Sorting the information in a table organizes it in a logical manner, but you still have the entire table to deal with. If your goal is to locate all records containing information in one or more fields that match a particular pattern, one of the available Filter commands will satisfy your needs. For example, you could quickly create a filter to locate every customer of The Garden Company who lives in Seattle, or everyone who placed an order on January 13, or all customers who live outside of the United States.
You can apply simple filters while viewing information in a table or a form. These filters are applied to the contents of a selected field, but you can apply another filter to the results of the first one to further refine your search.
The Filter commands you will use in this exercise are available by pointing to Filter on the Records menu; by clicking buttons on the toolbar; and by looking at the shortcut menu. However, not all Filter commands are available in each of these places.
When you don t know or aren t sure of a character or set of characters , you can use wildcard characters as placeholders for those unknown characters in your search criteria. The most common wildcards are listed in this table:
Match any number of characters.
Lname = Co* returns Colman and Conroy
Match any single alphabetic character.
Fname = eri? returns Eric and Erik
Match any single numeric character.
ID = 1## returns any ID from 100 through 199
In this exercise, you will practice several methods of filtering information in a table.
USE the GardenCo database in the practice file folder for this topic. This practice file is located in the My Documents\Microsoft Press\Office 2003 SBS\Queries\FilterDS folder and can also be accessed by clicking Start/All Programs/Microsoft Press/Microsoft Office System 2003 Step by Step .
OPEN the GardenCo database and acknowledge the safety warning, if necessary.
Open the Customers table in Datasheet view.
Click any instance of Sidney in the City field, and then click the Filter By Selection button.
The number of customers displayed in the table changes from 110 to 2, because only two customers live in Sidney.
When you filter a table, the records that don t match the filter aren t removed from the table; they are simply not displayed.
Click the Remove Filter button to redisplay the rest of the customers.
What if you want a list of all customers who live anywhere that has a postal code starting with V7L ? Find an example of this type of postal code in the table, select the characters V7L , and then click the Filter By Selection button again.
Only the two records with postal codes starting with V7L are now visible.
Click Remove Filter .
What if this table is enormous and you aren t sure if it contains even one V7L ? Right-click any postal code, click Filter For on the shortcut menu, type V7L* in the cell , and press [ENTER] to see the same results.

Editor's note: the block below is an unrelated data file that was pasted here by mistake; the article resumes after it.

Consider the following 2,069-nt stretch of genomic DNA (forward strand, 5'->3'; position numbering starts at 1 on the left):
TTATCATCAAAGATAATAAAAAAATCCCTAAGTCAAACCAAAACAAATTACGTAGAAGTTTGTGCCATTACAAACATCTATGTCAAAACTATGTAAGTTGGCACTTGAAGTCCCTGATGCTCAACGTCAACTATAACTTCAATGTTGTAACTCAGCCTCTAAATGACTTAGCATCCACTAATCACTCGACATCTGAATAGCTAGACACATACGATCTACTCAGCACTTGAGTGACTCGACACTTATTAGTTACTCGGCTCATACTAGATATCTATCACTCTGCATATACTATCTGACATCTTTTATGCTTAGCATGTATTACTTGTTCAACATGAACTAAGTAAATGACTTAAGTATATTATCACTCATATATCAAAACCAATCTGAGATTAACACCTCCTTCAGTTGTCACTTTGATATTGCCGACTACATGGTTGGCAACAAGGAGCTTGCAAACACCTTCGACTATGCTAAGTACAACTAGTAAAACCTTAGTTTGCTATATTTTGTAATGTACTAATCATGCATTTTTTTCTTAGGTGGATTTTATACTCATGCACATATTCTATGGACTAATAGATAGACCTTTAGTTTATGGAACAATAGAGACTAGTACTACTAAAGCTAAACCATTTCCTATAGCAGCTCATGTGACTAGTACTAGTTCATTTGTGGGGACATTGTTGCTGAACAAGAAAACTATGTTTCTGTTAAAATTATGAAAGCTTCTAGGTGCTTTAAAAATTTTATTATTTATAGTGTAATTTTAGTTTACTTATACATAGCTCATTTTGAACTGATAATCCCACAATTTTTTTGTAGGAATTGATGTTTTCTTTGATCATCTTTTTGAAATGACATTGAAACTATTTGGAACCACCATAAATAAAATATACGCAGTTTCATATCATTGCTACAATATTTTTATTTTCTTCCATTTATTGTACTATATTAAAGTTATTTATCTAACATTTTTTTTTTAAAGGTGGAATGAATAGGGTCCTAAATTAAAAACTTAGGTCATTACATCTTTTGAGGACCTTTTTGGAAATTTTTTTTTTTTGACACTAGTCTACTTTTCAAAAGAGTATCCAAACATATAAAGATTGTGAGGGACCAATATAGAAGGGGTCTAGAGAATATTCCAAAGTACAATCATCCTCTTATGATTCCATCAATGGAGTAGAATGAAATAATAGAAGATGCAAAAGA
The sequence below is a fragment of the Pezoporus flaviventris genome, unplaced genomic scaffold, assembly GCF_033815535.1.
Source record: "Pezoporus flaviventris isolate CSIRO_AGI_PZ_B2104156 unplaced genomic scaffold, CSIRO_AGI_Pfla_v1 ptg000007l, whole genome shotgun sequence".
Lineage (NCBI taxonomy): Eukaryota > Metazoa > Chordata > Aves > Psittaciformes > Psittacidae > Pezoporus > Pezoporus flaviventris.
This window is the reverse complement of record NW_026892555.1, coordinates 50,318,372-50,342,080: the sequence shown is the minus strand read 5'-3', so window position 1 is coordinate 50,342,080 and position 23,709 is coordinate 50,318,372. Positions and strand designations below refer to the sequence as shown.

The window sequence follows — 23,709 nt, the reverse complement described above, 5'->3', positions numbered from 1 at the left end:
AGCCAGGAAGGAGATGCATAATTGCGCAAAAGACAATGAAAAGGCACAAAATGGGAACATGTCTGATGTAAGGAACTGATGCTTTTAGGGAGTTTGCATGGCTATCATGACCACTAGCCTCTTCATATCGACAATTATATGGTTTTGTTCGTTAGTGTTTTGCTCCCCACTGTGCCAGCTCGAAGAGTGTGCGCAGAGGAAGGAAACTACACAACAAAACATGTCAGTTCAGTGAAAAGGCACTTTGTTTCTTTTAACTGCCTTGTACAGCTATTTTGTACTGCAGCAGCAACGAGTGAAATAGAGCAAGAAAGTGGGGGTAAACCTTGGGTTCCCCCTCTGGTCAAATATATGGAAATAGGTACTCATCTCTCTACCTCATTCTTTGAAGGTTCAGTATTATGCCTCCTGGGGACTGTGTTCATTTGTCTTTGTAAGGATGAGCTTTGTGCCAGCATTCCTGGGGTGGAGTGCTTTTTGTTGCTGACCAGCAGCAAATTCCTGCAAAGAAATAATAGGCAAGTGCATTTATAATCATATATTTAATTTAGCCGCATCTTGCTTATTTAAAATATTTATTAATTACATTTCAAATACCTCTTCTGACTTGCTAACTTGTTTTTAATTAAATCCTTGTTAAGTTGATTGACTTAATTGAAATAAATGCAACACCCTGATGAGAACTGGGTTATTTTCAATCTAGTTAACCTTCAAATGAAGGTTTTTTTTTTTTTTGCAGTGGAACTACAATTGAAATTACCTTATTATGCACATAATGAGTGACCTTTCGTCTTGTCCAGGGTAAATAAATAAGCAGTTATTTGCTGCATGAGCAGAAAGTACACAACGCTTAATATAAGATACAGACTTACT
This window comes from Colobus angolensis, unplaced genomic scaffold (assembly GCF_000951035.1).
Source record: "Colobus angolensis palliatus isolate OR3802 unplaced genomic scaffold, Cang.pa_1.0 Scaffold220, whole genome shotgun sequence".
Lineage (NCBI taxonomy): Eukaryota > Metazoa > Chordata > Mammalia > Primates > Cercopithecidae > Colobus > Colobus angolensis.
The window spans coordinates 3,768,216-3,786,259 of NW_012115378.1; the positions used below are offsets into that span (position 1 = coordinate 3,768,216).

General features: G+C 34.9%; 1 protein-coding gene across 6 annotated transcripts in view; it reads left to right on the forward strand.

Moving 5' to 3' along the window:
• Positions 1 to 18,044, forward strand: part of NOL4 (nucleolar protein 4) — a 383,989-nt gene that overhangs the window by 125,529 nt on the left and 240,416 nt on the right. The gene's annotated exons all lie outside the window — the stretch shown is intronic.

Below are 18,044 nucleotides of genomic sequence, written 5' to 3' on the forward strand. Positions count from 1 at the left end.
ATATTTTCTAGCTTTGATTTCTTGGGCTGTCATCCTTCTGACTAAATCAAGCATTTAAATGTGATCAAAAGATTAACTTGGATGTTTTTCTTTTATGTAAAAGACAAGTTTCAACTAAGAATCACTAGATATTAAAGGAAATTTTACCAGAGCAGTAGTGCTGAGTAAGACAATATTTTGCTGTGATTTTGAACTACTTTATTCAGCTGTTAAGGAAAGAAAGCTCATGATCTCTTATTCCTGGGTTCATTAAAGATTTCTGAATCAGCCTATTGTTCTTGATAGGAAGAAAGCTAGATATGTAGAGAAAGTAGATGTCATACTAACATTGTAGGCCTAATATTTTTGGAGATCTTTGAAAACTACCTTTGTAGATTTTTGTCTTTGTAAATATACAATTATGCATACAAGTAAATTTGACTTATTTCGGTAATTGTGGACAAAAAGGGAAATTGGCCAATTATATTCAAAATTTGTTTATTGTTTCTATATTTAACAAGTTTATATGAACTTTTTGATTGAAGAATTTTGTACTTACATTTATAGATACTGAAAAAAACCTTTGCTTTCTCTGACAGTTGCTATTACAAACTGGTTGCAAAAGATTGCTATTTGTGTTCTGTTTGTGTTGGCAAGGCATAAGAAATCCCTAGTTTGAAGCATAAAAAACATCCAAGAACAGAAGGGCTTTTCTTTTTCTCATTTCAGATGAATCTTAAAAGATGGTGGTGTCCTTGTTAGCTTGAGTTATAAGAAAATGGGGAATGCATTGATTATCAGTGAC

The asterisk (*) is a wildcard that tells Access to search for any entry in the postal code field that starts with V7L .
To find out how many customers live outside the United States, remove the current filter, right-click the Country field in any USA record, and click Filter Excluding Selection on the shortcut menu.
You see all customers from other countries (in this case, only Canada).
To experiment with one more filtering technique, remove the filter, save and close the Customers table, and double-click Orders to open the table in Datasheet view.
To find all orders taken by Michael Emanuel on January 23, right-click Emanuel, Michael in the EmployeeID field, and click Filter By Selection on the shortcut menu.
If you do not see employee names listed in the EmployeeID field, it is because you continued with the database from the previous exercise. You must use the practice database supplied for this exercise. For instructions on installing the practice files, see Using the Book s CD-ROM on page XXX.
Right-click 1/23/2003 in the Order Date field, and again click Filter By Selection on the shortcut menu.
You now have a list of Michael s orders on the 23rd of January. You could continue to refine this list by filtering on another field, or you could sort the results by clicking in a field and then clicking one of the Sort buttons.
After you have located just the information you want and have organized it appropriately, you can display the results in a form or report. Click the New Object button on the toolbar, and follow the directions.
Remove the filters by clicking the Remove Filter button.
Save and close the Orders table.
CLOSE the GardenCo database.
You can use the Filter commands to filter the information in a table when you are viewing it in a form. The Filter For command is often useful with forms because you don t have to be able to see the desired selection.